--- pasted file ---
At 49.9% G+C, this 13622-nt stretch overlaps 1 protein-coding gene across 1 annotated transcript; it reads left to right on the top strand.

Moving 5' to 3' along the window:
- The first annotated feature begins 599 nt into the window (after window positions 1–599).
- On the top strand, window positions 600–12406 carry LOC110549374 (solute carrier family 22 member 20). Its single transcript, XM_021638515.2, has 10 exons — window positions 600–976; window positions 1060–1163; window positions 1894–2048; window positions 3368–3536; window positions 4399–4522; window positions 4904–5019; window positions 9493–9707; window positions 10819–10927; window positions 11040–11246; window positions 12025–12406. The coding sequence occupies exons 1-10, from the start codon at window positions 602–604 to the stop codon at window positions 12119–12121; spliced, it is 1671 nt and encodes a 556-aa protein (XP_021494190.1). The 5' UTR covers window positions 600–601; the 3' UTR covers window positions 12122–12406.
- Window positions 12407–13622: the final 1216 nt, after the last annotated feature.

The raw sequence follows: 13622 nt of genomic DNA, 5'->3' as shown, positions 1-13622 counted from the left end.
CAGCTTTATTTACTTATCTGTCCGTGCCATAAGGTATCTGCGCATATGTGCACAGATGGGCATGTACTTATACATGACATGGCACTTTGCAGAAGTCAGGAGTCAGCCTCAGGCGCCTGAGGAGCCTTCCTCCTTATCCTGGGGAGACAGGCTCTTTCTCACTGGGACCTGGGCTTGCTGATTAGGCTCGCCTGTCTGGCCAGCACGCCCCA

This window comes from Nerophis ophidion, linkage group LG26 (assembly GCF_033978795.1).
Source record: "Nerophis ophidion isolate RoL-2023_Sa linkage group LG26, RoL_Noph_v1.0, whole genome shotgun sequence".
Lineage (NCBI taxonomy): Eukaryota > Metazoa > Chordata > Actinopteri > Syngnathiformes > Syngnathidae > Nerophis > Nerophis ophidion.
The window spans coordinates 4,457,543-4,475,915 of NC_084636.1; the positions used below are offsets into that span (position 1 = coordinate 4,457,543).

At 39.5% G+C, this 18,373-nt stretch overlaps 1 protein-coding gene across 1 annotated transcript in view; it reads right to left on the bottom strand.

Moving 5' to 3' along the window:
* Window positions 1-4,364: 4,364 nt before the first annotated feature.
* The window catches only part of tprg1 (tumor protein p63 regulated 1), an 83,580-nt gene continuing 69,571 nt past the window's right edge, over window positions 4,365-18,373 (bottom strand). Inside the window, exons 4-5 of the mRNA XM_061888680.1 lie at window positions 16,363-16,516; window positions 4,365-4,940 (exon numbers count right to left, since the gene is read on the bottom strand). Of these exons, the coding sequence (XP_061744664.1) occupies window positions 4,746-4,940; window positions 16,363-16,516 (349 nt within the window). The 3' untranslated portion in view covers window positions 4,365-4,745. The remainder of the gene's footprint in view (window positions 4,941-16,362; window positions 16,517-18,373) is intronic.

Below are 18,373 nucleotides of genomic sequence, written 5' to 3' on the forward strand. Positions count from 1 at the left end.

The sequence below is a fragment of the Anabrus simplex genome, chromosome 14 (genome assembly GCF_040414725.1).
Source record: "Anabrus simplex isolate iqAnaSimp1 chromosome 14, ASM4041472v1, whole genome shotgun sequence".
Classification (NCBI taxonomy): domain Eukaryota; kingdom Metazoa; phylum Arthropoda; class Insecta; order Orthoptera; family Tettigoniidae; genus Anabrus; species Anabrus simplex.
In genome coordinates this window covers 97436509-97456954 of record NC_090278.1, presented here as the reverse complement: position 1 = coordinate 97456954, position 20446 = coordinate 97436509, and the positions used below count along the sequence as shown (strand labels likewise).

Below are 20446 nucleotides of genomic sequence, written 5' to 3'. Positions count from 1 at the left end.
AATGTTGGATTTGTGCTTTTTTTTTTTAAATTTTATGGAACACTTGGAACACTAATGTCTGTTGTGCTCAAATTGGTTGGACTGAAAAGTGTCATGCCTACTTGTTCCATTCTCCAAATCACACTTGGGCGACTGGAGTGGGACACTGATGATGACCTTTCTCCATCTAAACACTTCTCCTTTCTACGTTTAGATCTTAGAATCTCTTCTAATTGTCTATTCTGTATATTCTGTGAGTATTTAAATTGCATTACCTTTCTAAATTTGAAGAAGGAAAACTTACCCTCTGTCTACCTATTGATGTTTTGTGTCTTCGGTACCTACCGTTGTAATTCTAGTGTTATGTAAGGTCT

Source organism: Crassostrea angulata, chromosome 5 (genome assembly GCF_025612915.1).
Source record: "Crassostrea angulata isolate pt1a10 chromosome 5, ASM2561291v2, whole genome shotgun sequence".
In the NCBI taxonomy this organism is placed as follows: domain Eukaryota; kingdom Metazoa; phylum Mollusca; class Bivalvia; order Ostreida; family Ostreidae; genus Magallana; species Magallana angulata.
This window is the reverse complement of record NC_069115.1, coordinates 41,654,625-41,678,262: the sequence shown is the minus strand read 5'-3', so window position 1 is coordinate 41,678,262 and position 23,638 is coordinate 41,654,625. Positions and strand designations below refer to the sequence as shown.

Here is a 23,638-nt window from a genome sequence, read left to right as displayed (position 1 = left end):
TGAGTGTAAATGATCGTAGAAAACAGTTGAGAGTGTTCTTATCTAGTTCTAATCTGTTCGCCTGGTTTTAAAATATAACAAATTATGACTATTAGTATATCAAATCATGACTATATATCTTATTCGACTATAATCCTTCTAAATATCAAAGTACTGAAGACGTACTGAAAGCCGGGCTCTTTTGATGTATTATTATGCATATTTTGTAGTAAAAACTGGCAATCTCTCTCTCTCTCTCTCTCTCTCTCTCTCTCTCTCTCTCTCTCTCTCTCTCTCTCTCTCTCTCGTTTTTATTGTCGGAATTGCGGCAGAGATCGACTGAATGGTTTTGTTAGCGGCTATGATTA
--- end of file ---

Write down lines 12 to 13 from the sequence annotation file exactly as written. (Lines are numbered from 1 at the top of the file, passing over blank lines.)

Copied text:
At 39.5% G+C, this 18,373-nt stretch overlaps 1 protein-coding gene across 1 annotated transcript in view; it reads right to left on the bottom strand.

Moving 5' to 3' along the window: